Nothing quite beats those exciting first weeks of making a major change to your life. Especially when it’s for the overall improvement of oneself. Maybe you’re deciding to take your fitness in hand and start a new workout regime. Maybe you’ve decided to try a new diet and alter your eating habits. And maybe… Just maybe, you’re smart enough to know that you likely need to do both in order to reap the rewards from either. Maybe.
It’s safe to agree that every person is different. Everyone’s bodily functions are basically the same, when you get right down to it. But each and every one of us will respond to different things in different ways. This is why certain fad diets will appear to have greater results for some people than others. And those are usually the ones you see advertising the product or diet. But I digress. The same can be said for fitness routines. And I’m not talking about preference. I’m talking about results. Maybe you prefer to lift weights but you get more results from doing cardio. That kind of thing.
I harp on diets quite a bit, because I subscribe to the fact that it isn’t so much what you eat. It’s how much of it. The number of meals a day isn’t as important as total calories consumed. This means that all the fad diets out there (and I’m hesitant to bash them by name or brand, for obvious reasons) really don’t do shit for you, unless your body’s system requires something specific that may be provided by the diet. Granted, if the average adult consumes between 1,500 to 2,000 calories a day, I wouldn’t recommend eating 2,000 calories worth of cake. Or butter. You’ll do damage to yourself in ways I can’t explain because I’ve never been stupid enough to try it. Not least of which is to wonder how that would affect someone with Diabetes. But anyway, moving on! I’m not a doctor, so take this in with grain of salt.
It’s pretty important that there be a balance between your eating habits and your fitness goals. If you’re typically a non-active person, you may start to notice some negative side effects if you suddenly jump into a new and increased fitness routine. This is especially true if you don’t alter your eating habits to keep up/accommodate whatever physical activity you undertake. If you start working out 3 to 5 times a week without increasing your caloric intake or altering your overall diet and eating habits, you could experience symptoms like fatigue, irritability, weakness, dizziness and crankiness. Not to mention that if you don’t include proper hydration in there, that’s a whole other ball of wax. The same can be said if you try to diet without any physical activity. You may be eating better/healthier but you may not see any noticeable results because the HUMAN BODY NEEDS TO MOVE!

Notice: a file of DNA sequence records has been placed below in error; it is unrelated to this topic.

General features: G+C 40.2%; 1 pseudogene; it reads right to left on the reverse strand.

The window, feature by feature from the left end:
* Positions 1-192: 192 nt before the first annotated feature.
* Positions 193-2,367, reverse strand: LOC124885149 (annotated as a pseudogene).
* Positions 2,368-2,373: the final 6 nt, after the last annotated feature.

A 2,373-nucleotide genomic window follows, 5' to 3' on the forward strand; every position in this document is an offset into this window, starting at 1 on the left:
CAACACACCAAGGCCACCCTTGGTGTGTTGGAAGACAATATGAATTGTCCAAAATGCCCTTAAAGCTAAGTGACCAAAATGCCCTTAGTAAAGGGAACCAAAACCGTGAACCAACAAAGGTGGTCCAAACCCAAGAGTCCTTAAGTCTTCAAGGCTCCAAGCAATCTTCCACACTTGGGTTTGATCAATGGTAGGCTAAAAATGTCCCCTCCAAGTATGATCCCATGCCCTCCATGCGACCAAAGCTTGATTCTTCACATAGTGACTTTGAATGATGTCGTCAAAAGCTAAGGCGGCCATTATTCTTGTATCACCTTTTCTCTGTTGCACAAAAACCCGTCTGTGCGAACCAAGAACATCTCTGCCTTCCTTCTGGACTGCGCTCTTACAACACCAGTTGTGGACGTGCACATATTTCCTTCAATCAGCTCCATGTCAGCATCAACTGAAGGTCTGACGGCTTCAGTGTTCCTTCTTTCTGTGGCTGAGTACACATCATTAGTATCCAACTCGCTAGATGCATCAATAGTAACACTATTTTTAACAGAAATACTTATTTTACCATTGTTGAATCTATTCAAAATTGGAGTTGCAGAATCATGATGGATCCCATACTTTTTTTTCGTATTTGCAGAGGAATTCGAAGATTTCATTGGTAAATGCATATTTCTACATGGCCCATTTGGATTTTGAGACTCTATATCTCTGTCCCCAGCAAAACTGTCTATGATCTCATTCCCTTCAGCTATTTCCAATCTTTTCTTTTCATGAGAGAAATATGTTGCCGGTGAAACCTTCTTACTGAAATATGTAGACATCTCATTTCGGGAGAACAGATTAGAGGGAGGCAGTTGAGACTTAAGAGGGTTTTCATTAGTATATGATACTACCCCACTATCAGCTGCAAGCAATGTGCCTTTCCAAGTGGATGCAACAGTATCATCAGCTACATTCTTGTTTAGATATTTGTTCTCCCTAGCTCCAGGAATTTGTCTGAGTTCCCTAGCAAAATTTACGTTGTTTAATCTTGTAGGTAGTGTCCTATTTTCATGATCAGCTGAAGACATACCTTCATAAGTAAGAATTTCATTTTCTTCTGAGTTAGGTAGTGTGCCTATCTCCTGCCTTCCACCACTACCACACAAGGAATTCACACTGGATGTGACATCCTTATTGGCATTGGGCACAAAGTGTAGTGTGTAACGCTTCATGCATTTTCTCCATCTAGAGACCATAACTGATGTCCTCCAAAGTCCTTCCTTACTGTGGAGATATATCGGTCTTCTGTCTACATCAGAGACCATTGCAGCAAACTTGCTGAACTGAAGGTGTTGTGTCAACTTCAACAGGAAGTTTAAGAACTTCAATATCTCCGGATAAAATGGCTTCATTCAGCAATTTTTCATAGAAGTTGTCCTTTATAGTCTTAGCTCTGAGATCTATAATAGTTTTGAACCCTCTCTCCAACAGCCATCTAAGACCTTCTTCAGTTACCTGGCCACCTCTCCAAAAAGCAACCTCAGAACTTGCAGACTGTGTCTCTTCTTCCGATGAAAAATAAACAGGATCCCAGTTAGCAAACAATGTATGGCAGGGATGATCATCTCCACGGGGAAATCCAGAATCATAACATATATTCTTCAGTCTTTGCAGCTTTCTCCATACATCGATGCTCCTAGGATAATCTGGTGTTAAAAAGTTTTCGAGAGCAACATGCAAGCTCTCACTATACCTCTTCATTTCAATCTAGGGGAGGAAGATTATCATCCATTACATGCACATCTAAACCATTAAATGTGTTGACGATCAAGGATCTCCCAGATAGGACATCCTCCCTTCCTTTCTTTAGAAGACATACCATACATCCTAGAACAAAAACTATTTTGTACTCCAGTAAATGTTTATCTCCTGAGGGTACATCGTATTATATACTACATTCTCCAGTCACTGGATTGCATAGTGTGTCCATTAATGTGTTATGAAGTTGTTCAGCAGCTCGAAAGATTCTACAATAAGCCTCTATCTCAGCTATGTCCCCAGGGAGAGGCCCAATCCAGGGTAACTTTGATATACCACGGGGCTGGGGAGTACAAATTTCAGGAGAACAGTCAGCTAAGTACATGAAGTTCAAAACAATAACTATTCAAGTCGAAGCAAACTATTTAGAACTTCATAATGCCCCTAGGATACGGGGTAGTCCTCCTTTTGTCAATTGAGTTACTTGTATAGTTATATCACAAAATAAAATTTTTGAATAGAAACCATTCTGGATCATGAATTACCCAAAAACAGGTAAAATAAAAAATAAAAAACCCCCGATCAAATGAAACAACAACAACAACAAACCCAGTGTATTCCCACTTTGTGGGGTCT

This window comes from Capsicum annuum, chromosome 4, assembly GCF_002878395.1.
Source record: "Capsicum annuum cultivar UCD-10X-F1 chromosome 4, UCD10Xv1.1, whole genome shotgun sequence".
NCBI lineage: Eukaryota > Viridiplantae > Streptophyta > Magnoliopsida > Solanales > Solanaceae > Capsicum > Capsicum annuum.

It can occasionally be rough waters to navigate; especially if your fitness goals involve weight loss. The average person has this belief that eating less means fewer calories, which means loss of weight. In truth, the human body is designed to do everything possible to keep you alive and functioning. This can lead some people to actually gain weight. The idea behind that statement, is if you’re running hungry through most of your day your body will recognize that it doesn’t know when you’ll feed it next and will double down on storing the extra calories for later. Guess what? All the extra calorie storage? That’s called fat.
So what can a person do to ensure they’re doing it right? Well, there are a number of things that one can do and a number of professionals that you can get involved, such as a nutritionist/dietitian, personal fitness trainer and especially your family doctor. Any and/or all of those people can help get you on the right track for your goals. Have you ever purchased a workout DVD (do people even buy DVD’s, anymore?) and noticed that it practically always says, “Don’t start any new fitness routine without first consulting your family physician?” There’s a reason for that. Maybe your specific medical history conflicts with what the workout would have you doing and cause injury or put you at risk.
A dietitian or nutritionist can help you by providing nutritional information, meal planning and eating habits that can help you make the most of your workout without making yourself sick. Picture yourself doing Cross Fit after eating at a Chinese buffet. Not the greatest idea, right? Sometimes, we all need a bit of guidance to do things properly. Fitness trainers, especially if they’re certified, can help you find fitness routines that fit your lifestyle, body type and can accommodate medical conditions that could hinder you or put you at risk.
Lastly, you need to hydrate. This is true whether you work out or not. The human body needs water. If you do a heavy workout in the summer heat, you need to be mindful of hyponatremia,which is a condition where you sweat out all your mineral salts. It can cause headaches, nausea and loss of balance. I’ve had it a couple of times, when I’ve gone cycling in the hotter weather. In those instances, you need electrolytes and mineral salts and you can drink water until you die, it won’t make a great deal of difference. Wow, don’t I sound like the harbinger of death… Bottom line is, stay hydrated.
The take away lesson here, despite how long-winded and wordy I tend to get, is that if you start a new workout routine, be prepared to alter your diet to accommodate. Maybe there are vitamins and minerals you simply aren’t getting enough of. Maybe you need to ACTUALLY eat three balanced meals a day. Be prepared to adjust, and remember that any fitness or dietary changes you make may be slow in showing results. Proper health and fitness is a marathon, not a race! ☯